What is a coding style or standard
When you look at open source projects (and closed-source ones for that matter) you may often notice that the code within the project is all written in a particular way. This is a coding style. If it is written down for the project they may even refer to it as a coding standard. Some coding standards then get used in other projects than the one they were written for. No coding style is intrinsically better than any other (discounting styles explicitly designed to obfuscate the code or confuse the reader), but personal taste will affect the style you use. It's important if you contribute to an existing project that you try and stick to their coding style if you can.
What do they cover
Coding standards can cover many things from simply how to name files and where to put them all the way up to what parts of the language you're allowed to use and where. Common things covered by coding standards are things like how and where to capitalise words, how to indent control structures, how to document the codebase, what whitespace is required and where, and how long a line is allowed to be before it must be broken into parts. Obviously not every aspect of the style will be codified in any given standard since there's an infinity of possibilities, but the above will be quite commonly found.
There are a number of popular coding standards in use in the open source world. For example, many applications written for GNOME or GTK+ (even unofficial ones) will follow the GNU style. Almost all Python software in existence (excluding Python and its standard library) at least pretends to follow the Python PEP8 coding standard. A large number of C based projects follow the Linux Kernel coding style. Some projects have less dry documents explaining how to write code in their style - for example, the NetSurf Style Guide is a PDF.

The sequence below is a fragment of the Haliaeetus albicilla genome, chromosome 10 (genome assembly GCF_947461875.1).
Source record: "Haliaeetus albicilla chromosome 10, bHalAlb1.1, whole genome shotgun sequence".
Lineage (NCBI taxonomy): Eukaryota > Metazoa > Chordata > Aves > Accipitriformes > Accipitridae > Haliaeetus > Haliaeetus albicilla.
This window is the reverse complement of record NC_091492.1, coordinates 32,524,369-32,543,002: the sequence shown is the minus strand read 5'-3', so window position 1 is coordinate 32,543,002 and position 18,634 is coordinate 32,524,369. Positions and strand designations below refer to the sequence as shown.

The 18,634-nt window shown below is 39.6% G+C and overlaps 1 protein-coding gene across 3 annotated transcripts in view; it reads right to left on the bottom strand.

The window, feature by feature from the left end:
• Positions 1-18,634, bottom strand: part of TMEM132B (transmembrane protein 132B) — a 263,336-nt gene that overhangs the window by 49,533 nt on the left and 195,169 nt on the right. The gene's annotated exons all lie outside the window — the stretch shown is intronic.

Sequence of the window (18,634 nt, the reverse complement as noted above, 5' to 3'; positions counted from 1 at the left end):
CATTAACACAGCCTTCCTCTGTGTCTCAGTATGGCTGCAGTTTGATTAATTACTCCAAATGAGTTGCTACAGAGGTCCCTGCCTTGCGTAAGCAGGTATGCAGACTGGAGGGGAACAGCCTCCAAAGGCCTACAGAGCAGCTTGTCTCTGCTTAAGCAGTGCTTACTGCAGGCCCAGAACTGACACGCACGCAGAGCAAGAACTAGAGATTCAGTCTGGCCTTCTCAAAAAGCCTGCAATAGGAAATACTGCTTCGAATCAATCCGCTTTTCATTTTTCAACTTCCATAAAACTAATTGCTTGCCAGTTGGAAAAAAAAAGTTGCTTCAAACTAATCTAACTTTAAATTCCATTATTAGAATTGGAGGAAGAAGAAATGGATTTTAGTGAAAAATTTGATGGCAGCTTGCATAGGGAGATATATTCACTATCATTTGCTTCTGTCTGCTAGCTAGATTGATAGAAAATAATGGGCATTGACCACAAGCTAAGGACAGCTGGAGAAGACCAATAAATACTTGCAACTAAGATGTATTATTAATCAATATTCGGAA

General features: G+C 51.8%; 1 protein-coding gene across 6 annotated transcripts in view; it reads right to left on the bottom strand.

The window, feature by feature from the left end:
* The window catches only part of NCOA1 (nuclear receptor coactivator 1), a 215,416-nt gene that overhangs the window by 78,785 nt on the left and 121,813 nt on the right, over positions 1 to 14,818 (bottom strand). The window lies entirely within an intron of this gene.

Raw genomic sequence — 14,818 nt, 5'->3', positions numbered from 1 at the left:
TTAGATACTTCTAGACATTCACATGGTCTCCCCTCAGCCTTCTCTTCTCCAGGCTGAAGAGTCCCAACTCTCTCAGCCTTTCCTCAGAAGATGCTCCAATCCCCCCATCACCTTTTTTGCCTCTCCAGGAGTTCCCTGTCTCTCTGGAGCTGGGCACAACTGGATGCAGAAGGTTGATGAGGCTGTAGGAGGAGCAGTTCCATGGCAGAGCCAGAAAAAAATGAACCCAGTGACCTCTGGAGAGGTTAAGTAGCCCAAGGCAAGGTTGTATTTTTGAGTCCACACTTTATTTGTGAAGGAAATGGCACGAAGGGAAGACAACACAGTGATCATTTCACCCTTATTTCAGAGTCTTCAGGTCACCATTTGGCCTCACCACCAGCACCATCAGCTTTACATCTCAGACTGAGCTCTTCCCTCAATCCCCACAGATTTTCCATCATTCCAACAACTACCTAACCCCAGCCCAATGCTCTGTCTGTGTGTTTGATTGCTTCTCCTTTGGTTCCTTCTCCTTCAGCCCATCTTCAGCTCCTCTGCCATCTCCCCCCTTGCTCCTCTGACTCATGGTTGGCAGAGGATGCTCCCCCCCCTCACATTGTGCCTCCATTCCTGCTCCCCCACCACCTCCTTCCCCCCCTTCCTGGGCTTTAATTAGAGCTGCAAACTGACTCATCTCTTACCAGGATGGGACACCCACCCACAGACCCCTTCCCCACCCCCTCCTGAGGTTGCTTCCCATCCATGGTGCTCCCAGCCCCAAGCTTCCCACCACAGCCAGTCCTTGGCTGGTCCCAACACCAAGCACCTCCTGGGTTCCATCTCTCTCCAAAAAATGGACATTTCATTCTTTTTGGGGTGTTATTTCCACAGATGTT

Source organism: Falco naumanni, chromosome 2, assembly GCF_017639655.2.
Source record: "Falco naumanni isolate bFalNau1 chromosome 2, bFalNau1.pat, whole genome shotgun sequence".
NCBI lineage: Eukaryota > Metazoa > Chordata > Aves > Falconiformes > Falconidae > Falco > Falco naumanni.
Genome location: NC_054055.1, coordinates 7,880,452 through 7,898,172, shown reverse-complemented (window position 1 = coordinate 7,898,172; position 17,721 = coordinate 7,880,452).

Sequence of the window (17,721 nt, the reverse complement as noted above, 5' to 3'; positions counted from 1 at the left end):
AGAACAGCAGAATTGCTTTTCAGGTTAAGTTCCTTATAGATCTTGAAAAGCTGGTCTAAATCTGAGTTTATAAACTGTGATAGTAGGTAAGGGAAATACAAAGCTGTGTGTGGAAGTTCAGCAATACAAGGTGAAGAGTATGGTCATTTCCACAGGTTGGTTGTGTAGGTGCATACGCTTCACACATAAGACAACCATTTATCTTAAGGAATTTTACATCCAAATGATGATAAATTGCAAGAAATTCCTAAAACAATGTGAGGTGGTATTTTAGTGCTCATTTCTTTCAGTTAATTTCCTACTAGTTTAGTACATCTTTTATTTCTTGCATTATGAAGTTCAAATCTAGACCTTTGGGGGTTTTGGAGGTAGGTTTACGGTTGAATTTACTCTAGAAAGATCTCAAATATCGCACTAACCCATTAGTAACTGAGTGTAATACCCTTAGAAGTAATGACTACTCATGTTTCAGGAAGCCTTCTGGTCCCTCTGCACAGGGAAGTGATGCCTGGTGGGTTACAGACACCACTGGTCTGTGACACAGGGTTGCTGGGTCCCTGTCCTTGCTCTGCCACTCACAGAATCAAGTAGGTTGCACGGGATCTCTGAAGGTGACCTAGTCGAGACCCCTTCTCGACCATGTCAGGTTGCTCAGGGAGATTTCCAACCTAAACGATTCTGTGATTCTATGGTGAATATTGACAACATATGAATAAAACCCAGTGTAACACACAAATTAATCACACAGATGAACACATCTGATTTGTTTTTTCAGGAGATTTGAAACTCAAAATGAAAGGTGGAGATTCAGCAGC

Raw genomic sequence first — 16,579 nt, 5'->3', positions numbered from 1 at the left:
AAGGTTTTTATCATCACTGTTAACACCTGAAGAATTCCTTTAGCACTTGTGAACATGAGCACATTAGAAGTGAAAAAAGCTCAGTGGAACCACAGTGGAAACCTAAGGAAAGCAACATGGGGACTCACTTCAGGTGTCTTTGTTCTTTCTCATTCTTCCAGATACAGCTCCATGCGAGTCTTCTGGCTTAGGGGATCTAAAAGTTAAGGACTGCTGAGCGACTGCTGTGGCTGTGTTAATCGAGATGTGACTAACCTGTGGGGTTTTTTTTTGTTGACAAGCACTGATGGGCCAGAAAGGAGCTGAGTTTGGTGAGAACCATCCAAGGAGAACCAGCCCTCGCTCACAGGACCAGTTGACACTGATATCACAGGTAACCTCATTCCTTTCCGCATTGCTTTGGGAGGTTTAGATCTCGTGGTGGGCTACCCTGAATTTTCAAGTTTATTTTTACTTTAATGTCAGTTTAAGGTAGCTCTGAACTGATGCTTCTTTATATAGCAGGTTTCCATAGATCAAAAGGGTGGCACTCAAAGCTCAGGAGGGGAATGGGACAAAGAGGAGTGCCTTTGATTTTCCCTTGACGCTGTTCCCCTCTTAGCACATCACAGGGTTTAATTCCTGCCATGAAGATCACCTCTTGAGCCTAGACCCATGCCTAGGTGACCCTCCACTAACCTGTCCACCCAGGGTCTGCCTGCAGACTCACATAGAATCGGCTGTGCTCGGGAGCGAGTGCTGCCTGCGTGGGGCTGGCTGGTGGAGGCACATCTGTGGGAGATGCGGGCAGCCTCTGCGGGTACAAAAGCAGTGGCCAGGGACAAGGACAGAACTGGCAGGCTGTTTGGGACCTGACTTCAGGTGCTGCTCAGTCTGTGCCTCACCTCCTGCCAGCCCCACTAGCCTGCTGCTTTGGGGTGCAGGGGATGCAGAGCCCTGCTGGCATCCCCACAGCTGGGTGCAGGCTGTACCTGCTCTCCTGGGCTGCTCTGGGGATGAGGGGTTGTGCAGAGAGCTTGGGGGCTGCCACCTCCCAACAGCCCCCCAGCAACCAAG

Benefits they convey
The primary goal of most coding styles is to provide a level of consistency in the codebase which can lead to easier identification of systematic problems in the code. Sometimes unusual requirements are there to prevent issues which have been encountered in the past and corrected only by systematic use of a style. Consistently styled code also reduces the chance of spurious formatting changes during otherwise unrelated commits, making revision control history cleaner and more easily followed. In some cases, coding styles such as the Cryptography Coding Standard were written to help prevent security holes in cryptographic code.
How can they handicap you
While coding styles are usually in place to improve readability, there are times when you need to break the coding style in order to make something legible to others. It is important that coders, and projects, recognise this as something which happens and don't use the coding style as a hammer and refuse patches where sticking to style would reduce readability or making the patch match the coding style can easily be done during merge.
As with all situations which are standardised, there are so many coding standards to choose from that they often cause impedance mismatches at library boundaries. As such, it's critical that coding styles (while programmatically checkable) are not programmatically enforced without some kind of escape mechanism.